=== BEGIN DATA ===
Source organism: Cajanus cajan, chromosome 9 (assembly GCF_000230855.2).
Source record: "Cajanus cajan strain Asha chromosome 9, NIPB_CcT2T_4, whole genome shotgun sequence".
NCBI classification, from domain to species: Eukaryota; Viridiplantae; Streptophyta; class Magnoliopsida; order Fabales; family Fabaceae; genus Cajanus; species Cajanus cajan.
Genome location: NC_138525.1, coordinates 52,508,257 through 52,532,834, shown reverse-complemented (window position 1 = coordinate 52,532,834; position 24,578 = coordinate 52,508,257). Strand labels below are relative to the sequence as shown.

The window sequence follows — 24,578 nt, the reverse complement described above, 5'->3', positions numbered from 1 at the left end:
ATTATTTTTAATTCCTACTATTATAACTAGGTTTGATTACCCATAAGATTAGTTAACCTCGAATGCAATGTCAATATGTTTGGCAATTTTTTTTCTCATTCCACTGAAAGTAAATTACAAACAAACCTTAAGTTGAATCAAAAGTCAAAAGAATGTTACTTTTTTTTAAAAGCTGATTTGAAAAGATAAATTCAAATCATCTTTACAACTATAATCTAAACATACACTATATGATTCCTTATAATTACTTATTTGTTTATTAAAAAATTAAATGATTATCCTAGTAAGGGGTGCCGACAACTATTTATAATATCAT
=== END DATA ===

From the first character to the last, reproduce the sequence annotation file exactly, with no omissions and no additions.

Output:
Source organism: Cajanus cajan, chromosome 9 (assembly GCF_000230855.2).
Source record: "Cajanus cajan strain Asha chromosome 9, NIPB_CcT2T_4, whole genome shotgun sequence".
NCBI classification, from domain to species: Eukaryota; Viridiplantae; Streptophyta; class Magnoliopsida; order Fabales; family Fabaceae; genus Cajanus; species Cajanus cajan.
Genome location: NC_138525.1, coordinates 52,508,257 through 52,532,834, shown reverse-complemented (window position 1 = coordinate 52,532,834; position 24,578 = coordinate 52,508,257). Strand labels below are relative to the sequence as shown.

The window sequence follows — 24,578 nt, the reverse complement described above, 5'->3', positions numbered from 1 at the left end:
ATTATTTTTAATTCCTACTATTATAACTAGGTTTGATTACCCATAAGATTAGTTAACCTCGAATGCAATGTCAATATGTTTGGCAATTTTTTTTCTCATTCCACTGAAAGTAAATTACAAACAAACCTTAAGTTGAATCAAAAGTCAAAAGAATGTTACTTTTTTTTAAAAGCTGATTTGAAAAGATAAATTCAAATCATCTTTACAACTATAATCTAAACATACACTATATGATTCCTTATAATTACTTATTTGTTTATTAAAAAATTAAATGATTATCCTAGTAAGGGGTGCCGACAACTATTTATAATATCAT